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The He-Umezu Agreement (梅津・何應欽協定, Umezu-Ka Okin Kyōtei) (Chinese: 何梅協定); was a secret agreement between the Empire of Japan and the Republic of China. It was concluded on 10 June 1935, two years prior to the outbreak of general hostilities in the Second Sino-Japanese War.

BackgroundEdit

Since 1931, Japan had been provoking numerous incidents and violating Chinese sovereignty. The Tanggu Truce established a demilitarized zone between Japanese-occupied territories and northern China in 1933, but conflict continued unabated via proxy armies in Inner Mongolia. However, with the appointment of Kōki Hirota as Foreign Minister of Japan, the Japanese civilian government attempted to improve Sino-Japanese relations, and on 22 January 1935, Japan announced a policy of nonaggression against China. In response, Wang Jingwei of the Chinese government announced a suspension of the Chinese boycott of Japanese goods, and the two countries agreed to upgrade relations to the ambassadorial level. However, the improved relations between Japan and China were counter to the aims of the Japanese Kwantung Army for further territorial expansion.

On 29 May 1935, General Takashi Sakai, Chief of Staff of the Japanese China Garrison Army based in Tianjin, acting on the pretext that two pro-Japanese heads of a local news service had been assassinated, raised a formal protest to Kuomintang General He Yingqin, Acting Chairman of the Peiping National Military Council. The Japanese Army demanded:

  • [1] That Hebei Provincial Chairman General Yu Xuezhong be dismissed from his posts.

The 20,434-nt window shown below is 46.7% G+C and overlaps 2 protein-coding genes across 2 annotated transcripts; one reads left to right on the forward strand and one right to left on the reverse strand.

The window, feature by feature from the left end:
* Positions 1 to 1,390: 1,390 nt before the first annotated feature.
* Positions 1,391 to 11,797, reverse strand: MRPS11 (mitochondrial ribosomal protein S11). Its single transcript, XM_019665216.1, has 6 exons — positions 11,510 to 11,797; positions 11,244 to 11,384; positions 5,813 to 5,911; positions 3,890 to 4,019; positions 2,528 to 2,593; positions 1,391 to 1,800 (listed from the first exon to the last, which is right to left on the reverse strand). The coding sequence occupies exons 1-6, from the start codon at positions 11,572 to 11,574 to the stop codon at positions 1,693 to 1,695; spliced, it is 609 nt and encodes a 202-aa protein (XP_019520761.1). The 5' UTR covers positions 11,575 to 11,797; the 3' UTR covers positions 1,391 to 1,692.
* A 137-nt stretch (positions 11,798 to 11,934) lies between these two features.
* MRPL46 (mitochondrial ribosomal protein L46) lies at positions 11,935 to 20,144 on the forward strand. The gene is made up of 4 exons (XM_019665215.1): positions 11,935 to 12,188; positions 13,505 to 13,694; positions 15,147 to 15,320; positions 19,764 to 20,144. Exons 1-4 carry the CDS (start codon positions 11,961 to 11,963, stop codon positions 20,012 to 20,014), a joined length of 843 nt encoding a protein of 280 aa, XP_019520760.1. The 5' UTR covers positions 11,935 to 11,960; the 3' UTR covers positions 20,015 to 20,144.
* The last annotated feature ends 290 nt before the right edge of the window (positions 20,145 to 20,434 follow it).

• [2] That the Kuomintang cease all political activities in Hebei, including the cities of Tianjin and Beijing (Peiping).

On 30 May, Japanese armored forces paraded in front of the Chinese government offices in a show of force, and on 4 June, Sakai repeated his demands and threatened drastic action if the demands were not agreed to in full. However, on 5 June, additional demands were added:

  • [3] That Tianjin Mayor Chang Ting-ngo and Chief of Police Lee Chun-hsiang be replaced, and that Commander of the 3rd Military Police Regiment Chiang Hsiao-hsien, and Director of the Political Training Department Ts'eng Kwang-ching also be relieved.
  • [4] That the all Kuomintang military forces withdraw from Hebei.
  • [5] That all anti-Japanese organizations, especially the Blue Shirts Society be disbanded throughout China.
  • [6] That the assassins of the heads of the pro-Japanese news services be apprehended and dealt with, and that compensation be paid to the families of the victims.

On 7 June, forward units of the Kwantung Army moved to the front lines at the Great Wall. A verbal ultimatum was issued on 9 June, with a deadline for compliance set of 12 June.

Not prepared at the time to go to war with Japan when his forces were still tied down in a campaign to exterminate the Chinese Communist Party, Chiang Kai-shek agreed to comply. The agreement was between General Yoshijirō Umezu, Commander in chief of the Kwantung Army for Japan and He Yingqin for China.[1]

AftermathEdit

The agreement gave Japan virtual control over the province of Hebei, under the aegis of the East Hebei Autonomous Council.[2] Although the Agreement was reached in secret, its details were soon leaked to the press, causing an upsurge in indignation and anti-Japanese sentiment in China. The truce lasted until 7 July 1937, with the start of the Second Sino-Japanese War.

ReferencesEdit

  1. ^ Long-hsuen Hsu; Ming-kai Zhang (1972). History of the Sino-Japanese war (1937-1945). Taipei, Taiwan: Chung Wu Publishing Co. pp. 161–162.
  2. ^ Madeleine Yue Dong (4 August 2003). Republican Beijing: The City and Its Histories. University of California Press. p. 79. ISBN 978-0-520-92763-6.

External linksEdit